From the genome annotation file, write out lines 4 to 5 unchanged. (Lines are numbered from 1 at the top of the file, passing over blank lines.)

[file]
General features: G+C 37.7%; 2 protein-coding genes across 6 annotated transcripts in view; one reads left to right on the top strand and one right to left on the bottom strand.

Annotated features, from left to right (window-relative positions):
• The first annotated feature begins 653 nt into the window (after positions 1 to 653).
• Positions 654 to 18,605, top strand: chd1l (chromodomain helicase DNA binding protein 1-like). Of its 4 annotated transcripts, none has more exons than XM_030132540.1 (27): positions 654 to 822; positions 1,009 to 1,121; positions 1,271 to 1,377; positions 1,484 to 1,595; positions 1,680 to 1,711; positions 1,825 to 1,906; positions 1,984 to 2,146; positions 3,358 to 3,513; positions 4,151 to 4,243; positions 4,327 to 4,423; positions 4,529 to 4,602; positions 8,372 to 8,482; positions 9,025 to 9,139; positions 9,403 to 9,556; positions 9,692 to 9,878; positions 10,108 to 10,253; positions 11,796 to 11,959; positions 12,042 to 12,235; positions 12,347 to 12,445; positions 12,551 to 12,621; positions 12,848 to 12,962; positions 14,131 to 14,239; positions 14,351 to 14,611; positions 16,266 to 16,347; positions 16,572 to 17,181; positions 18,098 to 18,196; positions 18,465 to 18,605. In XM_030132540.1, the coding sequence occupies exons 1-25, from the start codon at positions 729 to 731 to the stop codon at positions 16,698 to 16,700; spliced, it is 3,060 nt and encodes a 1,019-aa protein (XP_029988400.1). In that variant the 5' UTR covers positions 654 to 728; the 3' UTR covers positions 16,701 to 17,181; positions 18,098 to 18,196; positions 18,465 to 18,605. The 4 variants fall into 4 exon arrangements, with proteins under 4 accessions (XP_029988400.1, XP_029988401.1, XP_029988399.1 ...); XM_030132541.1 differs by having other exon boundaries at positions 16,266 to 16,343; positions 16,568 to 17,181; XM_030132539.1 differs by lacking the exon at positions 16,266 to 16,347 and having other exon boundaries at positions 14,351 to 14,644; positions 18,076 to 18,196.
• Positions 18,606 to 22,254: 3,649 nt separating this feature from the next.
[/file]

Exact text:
• Positions 654 to 18,605, top strand: chd1l (chromodomain helicase DNA binding protein 1-like). Of its 4 annotated transcripts, none has more exons than XM_030132540.1 (27): positions 654 to 822; positions 1,009 to 1,121; positions 1,271 to 1,377; positions 1,484 to 1,595; positions 1,680 to 1,711; positions 1,825 to 1,906; positions 1,984 to 2,146; positions 3,358 to 3,513; positions 4,151 to 4,243; positions 4,327 to 4,423; positions 4,529 to 4,602; positions 8,372 to 8,482; positions 9,025 to 9,139; positions 9,403 to 9,556; positions 9,692 to 9,878; positions 10,108 to 10,253; positions 11,796 to 11,959; positions 12,042 to 12,235; positions 12,347 to 12,445; positions 12,551 to 12,621; positions 12,848 to 12,962; positions 14,131 to 14,239; positions 14,351 to 14,611; positions 16,266 to 16,347; positions 16,572 to 17,181; positions 18,098 to 18,196; positions 18,465 to 18,605. In XM_030132540.1, the coding sequence occupies exons 1-25, from the start codon at positions 729 to 731 to the stop codon at positions 16,698 to 16,700; spliced, it is 3,060 nt and encodes a 1,019-aa protein (XP_029988400.1). In that variant the 5' UTR covers positions 654 to 728; the 3' UTR covers positions 16,701 to 17,181; positions 18,098 to 18,196; positions 18,465 to 18,605. The 4 variants fall into 4 exon arrangements, with proteins under 4 accessions (XP_029988400.1, XP_029988401.1, XP_029988399.1 ...); XM_030132541.1 differs by having other exon boundaries at positions 16,266 to 16,343; positions 16,568 to 17,181; XM_030132539.1 differs by lacking the exon at positions 16,266 to 16,347 and having other exon boundaries at positions 14,351 to 14,644; positions 18,076 to 18,196.
• Positions 18,606 to 22,254: 3,649 nt separating this feature from the next.